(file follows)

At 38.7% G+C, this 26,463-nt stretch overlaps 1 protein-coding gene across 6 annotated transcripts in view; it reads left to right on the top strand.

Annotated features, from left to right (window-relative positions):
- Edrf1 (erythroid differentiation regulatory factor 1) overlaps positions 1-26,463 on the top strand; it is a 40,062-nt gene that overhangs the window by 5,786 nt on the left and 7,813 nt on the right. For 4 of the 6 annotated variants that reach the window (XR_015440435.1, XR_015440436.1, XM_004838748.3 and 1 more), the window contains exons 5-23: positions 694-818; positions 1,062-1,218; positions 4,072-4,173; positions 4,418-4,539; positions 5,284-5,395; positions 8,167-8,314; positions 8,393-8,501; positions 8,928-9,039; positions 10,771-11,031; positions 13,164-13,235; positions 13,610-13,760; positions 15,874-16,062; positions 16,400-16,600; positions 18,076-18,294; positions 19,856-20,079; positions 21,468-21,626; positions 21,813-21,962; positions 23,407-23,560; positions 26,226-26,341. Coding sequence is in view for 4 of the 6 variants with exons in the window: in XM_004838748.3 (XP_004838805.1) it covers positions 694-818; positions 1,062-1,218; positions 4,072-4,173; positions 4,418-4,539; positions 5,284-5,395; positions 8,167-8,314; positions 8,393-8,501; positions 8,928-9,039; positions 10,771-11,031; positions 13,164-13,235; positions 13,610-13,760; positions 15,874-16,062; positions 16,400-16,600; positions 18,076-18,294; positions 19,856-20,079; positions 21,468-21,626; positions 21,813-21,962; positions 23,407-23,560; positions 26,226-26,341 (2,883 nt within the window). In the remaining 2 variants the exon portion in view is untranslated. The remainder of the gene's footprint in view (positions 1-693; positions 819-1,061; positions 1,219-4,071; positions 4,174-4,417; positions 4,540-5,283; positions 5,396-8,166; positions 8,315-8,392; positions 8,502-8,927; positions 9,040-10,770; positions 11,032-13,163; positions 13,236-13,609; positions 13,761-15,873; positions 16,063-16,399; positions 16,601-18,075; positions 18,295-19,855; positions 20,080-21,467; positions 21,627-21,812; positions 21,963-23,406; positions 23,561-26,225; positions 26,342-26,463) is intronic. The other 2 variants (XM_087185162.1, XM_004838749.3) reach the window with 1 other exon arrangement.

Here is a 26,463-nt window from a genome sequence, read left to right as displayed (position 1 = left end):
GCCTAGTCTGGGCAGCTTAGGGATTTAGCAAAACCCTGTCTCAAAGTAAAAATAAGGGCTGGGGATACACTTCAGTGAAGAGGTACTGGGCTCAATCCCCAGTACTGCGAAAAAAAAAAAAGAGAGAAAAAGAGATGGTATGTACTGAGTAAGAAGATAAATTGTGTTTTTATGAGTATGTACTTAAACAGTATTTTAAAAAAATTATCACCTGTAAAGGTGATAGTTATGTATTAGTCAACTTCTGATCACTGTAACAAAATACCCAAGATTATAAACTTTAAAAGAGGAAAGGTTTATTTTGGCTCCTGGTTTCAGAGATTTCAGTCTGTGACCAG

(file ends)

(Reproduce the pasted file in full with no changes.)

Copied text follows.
At 38.7% G+C, this 26,463-nt stretch overlaps 1 protein-coding gene across 6 annotated transcripts in view; it reads left to right on the top strand.

Annotated features, from left to right (window-relative positions):
- Edrf1 (erythroid differentiation regulatory factor 1) overlaps positions 1-26,463 on the top strand; it is a 40,062-nt gene that overhangs the window by 5,786 nt on the left and 7,813 nt on the right. For 4 of the 6 annotated variants that reach the window (XR_015440435.1, XR_015440436.1, XM_004838748.3 and 1 more), the window contains exons 5-23: positions 694-818; positions 1,062-1,218; positions 4,072-4,173; positions 4,418-4,539; positions 5,284-5,395; positions 8,167-8,314; positions 8,393-8,501; positions 8,928-9,039; positions 10,771-11,031; positions 13,164-13,235; positions 13,610-13,760; positions 15,874-16,062; positions 16,400-16,600; positions 18,076-18,294; positions 19,856-20,079; positions 21,468-21,626; positions 21,813-21,962; positions 23,407-23,560; positions 26,226-26,341. Coding sequence is in view for 4 of the 6 variants with exons in the window: in XM_004838748.3 (XP_004838805.1) it covers positions 694-818; positions 1,062-1,218; positions 4,072-4,173; positions 4,418-4,539; positions 5,284-5,395; positions 8,167-8,314; positions 8,393-8,501; positions 8,928-9,039; positions 10,771-11,031; positions 13,164-13,235; positions 13,610-13,760; positions 15,874-16,062; positions 16,400-16,600; positions 18,076-18,294; positions 19,856-20,079; positions 21,468-21,626; positions 21,813-21,962; positions 23,407-23,560; positions 26,226-26,341 (2,883 nt within the window). In the remaining 2 variants the exon portion in view is untranslated. The remainder of the gene's footprint in view (positions 1-693; positions 819-1,061; positions 1,219-4,071; positions 4,174-4,417; positions 4,540-5,283; positions 5,396-8,166; positions 8,315-8,392; positions 8,502-8,927; positions 9,040-10,770; positions 11,032-13,163; positions 13,236-13,609; positions 13,761-15,873; positions 16,063-16,399; positions 16,601-18,075; positions 18,295-19,855; positions 20,080-21,467; positions 21,627-21,812; positions 21,963-23,406; positions 23,561-26,225; positions 26,342-26,463) is intronic. The other 2 variants (XM_087185162.1, XM_004838749.3) reach the window with 1 other exon arrangement.

Here is a 26,463-nt window from a genome sequence, read left to right as displayed (position 1 = left end):
GCCTAGTCTGGGCAGCTTAGGGATTTAGCAAAACCCTGTCTCAAAGTAAAAATAAGGGCTGGGGATACACTTCAGTGAAGAGGTACTGGGCTCAATCCCCAGTACTGCGAAAAAAAAAAAAGAGAGAAAAAGAGATGGTATGTACTGAGTAAGAAGATAAATTGTGTTTTTATGAGTATGTACTTAAACAGTATTTTAAAAAAATTATCACCTGTAAAGGTGATAGTTATGTATTAGTCAACTTCTGATCACTGTAACAAAATACCCAAGATTATAAACTTTAAAAGAGGAAAGGTTTATTTTGGCTCCTGGTTTCAGAGATTTCAGTCTGTGACCAG